One Sunday late last summer, I saw a sign on the side of the road in Adelphi, Md. It was small, wedged between dozens of presidential campaign signs, and it was in Spanish: Iglesia de Dios del Evangelio Completo. Down the road I found another sign: Primera Iglesia Bautista Hispana de Maryland. Soon I started seeing signs for Protestant Latino churches everywhere. There was even one right behind my apartment in Virginia. And so I decided to visit two of the largest Latino Protestant churches in the area—La Roca de la Eternidad in Adelphi and Iglesia Cuadrangular el Calvario in nearby Silver Spring. What I discovered signaled a Latino Reformation.
2. The food aid debate
An important – if contentious – conversation seems to be happening in political, business, and NGO circles about the U.S. food aid program:
Washington is awash in rumors this week that the White House is planning major changes in the way the U.S. donates food to fight hunger in some of the world’s poorest countries. It has set off an emotional debate. Both sides say they are trying to save lives. America’s policies on food aid are singularly generous — and also unusually selfish. On the generous side, the U.S. spends roughly $1.5 billion every year to send food abroad, far more than any other country. On the other hand, the rules for this program, known as Food for Peace, ensure that much of the money stays in American hands.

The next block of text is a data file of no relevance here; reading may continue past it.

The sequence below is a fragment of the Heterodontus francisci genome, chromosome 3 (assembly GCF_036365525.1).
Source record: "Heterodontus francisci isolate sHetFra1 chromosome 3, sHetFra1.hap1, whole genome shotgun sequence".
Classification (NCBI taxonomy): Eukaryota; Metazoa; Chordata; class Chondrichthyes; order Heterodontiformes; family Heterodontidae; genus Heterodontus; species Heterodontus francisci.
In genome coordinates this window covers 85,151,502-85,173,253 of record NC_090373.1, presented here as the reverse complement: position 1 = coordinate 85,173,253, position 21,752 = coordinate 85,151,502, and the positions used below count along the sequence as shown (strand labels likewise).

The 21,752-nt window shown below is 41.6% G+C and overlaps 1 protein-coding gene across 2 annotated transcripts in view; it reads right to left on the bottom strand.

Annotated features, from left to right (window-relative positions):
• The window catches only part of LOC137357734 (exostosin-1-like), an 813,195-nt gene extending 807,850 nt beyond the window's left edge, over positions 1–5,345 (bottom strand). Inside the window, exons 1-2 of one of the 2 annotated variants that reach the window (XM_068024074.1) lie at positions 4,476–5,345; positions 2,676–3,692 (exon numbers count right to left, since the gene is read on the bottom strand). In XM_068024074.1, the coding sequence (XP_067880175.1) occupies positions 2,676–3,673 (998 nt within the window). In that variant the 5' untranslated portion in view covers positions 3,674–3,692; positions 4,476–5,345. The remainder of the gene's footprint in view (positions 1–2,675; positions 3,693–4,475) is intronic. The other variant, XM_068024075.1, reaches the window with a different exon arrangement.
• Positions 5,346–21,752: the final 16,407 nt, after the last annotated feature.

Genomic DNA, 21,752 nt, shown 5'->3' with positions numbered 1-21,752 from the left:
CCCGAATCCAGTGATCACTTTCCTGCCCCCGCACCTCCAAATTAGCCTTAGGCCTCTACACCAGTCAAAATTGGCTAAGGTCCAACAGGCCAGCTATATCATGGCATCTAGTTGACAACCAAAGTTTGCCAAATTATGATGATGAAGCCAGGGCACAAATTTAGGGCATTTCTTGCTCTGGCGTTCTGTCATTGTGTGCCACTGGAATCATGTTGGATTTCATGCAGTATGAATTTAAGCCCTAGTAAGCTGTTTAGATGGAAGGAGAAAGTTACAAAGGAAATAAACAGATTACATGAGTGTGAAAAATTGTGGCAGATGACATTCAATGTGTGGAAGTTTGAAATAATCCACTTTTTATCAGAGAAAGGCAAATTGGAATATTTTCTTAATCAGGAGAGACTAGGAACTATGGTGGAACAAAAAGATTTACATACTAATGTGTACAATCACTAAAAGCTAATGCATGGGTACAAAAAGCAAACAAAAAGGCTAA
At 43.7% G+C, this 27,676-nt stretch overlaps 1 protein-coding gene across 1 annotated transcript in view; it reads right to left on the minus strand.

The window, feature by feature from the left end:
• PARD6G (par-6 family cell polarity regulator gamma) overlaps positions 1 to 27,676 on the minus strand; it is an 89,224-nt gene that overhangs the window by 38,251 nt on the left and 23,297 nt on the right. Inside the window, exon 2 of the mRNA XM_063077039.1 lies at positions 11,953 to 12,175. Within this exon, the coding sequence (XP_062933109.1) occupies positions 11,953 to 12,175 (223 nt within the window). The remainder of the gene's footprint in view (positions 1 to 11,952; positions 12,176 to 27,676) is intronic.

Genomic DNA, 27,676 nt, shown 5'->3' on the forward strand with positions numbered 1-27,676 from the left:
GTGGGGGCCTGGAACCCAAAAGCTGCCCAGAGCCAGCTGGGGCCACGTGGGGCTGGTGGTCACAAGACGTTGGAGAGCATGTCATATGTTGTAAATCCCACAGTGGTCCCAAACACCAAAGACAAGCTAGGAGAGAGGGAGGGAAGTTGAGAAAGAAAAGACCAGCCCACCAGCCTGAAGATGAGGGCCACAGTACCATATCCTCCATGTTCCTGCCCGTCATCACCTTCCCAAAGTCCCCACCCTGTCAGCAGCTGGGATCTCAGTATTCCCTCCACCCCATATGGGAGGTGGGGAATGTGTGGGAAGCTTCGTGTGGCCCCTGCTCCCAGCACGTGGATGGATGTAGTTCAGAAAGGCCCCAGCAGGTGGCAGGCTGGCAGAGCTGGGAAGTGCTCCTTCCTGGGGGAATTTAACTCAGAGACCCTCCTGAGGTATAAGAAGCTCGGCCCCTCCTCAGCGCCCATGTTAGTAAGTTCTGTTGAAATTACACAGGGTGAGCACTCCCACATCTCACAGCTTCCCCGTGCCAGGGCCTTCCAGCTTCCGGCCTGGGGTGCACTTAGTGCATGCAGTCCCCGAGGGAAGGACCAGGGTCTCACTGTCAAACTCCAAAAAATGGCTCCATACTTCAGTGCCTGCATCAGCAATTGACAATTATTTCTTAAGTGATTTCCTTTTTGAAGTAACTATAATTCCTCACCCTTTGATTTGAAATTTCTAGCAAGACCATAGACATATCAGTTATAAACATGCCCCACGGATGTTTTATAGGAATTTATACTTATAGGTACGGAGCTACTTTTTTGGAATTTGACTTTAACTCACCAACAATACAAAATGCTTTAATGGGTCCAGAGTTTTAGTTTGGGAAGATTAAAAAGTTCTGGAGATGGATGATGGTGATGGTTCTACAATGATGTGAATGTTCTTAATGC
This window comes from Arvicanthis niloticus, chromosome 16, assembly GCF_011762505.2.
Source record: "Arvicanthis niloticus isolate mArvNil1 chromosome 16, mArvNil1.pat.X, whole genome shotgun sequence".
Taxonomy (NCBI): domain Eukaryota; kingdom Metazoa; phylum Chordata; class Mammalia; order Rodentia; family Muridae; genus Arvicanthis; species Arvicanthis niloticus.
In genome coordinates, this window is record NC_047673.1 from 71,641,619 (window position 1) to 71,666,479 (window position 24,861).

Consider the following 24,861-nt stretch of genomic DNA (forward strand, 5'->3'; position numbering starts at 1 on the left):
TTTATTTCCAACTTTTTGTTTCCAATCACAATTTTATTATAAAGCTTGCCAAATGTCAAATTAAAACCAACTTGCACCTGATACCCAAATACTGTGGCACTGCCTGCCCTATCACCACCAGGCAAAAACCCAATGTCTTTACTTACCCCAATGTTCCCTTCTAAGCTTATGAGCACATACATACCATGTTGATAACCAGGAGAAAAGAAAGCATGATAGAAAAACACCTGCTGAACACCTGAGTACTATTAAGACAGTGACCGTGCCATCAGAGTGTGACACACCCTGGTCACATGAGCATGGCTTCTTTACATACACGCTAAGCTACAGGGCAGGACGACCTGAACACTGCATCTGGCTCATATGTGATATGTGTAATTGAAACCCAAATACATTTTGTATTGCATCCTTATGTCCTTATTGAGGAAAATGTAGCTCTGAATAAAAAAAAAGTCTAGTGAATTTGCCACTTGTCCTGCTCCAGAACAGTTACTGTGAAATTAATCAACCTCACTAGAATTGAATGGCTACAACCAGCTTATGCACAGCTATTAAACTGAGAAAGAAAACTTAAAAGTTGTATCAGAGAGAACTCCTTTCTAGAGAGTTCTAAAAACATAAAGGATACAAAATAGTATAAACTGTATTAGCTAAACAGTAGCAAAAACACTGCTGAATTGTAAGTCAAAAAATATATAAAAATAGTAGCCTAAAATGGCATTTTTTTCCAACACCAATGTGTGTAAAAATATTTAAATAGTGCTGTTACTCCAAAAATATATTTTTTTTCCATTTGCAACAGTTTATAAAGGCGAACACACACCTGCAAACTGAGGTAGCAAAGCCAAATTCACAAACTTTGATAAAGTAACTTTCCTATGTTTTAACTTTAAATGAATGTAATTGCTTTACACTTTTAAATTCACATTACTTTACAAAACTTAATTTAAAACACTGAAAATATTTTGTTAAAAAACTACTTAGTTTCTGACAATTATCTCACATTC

3. The “two men” that were Hugo Chávez
The famed Colombian author Gabriel García Márquez remembers a plane ride with Hugo Chávez in 1999 from Cuba to Venezuela:
The airplane touched down in Caracas at three in the morning. I could see now through the window the glow of the lights of that unforgettable city where I had lived during three crucial years of Venezuela’s history, three crucial years of my life. The president bid me farewell with a hug. As he walked away amidst soldiers and supporters, it struck me that I had just traveled and chatted happily with two different men; one to whom luck had given the chance to save his country, and the other, an illusionist who might pass into history as yet another despot.
4. Diversity in conference lineups
Ken Wytsma, founder of the Justice Conference and author of Pursuing Justice, shares one of the most important lessons he learned from his late friend Richard Twiss – the need for minority representation at Christian conferences and events in prominent roles:
Diversity doesn’t trump competency, character or having a message. Leaders and teachers have and should have a high bar of accountability with regard to teaching and influence. It’s just that we need to operate with the theologically confident belief that God can and will surface credible, diverse and dynamic voices to lead us into a fuller, more equitable and more representational picture of the body of Christ.
Bruce Herman’s Magnificat exhibit will be at New City Church tonight for First Friday, including a presentation around 8pm. If you’re in Phoenix, here’s the info. To whet our collective appetites, this short film from Laity Lodge introduces us to the painter and his work.
[Image: "Second Adam" – detail of Christ crucified (2007) by Bruce Herman via bruceherman.com]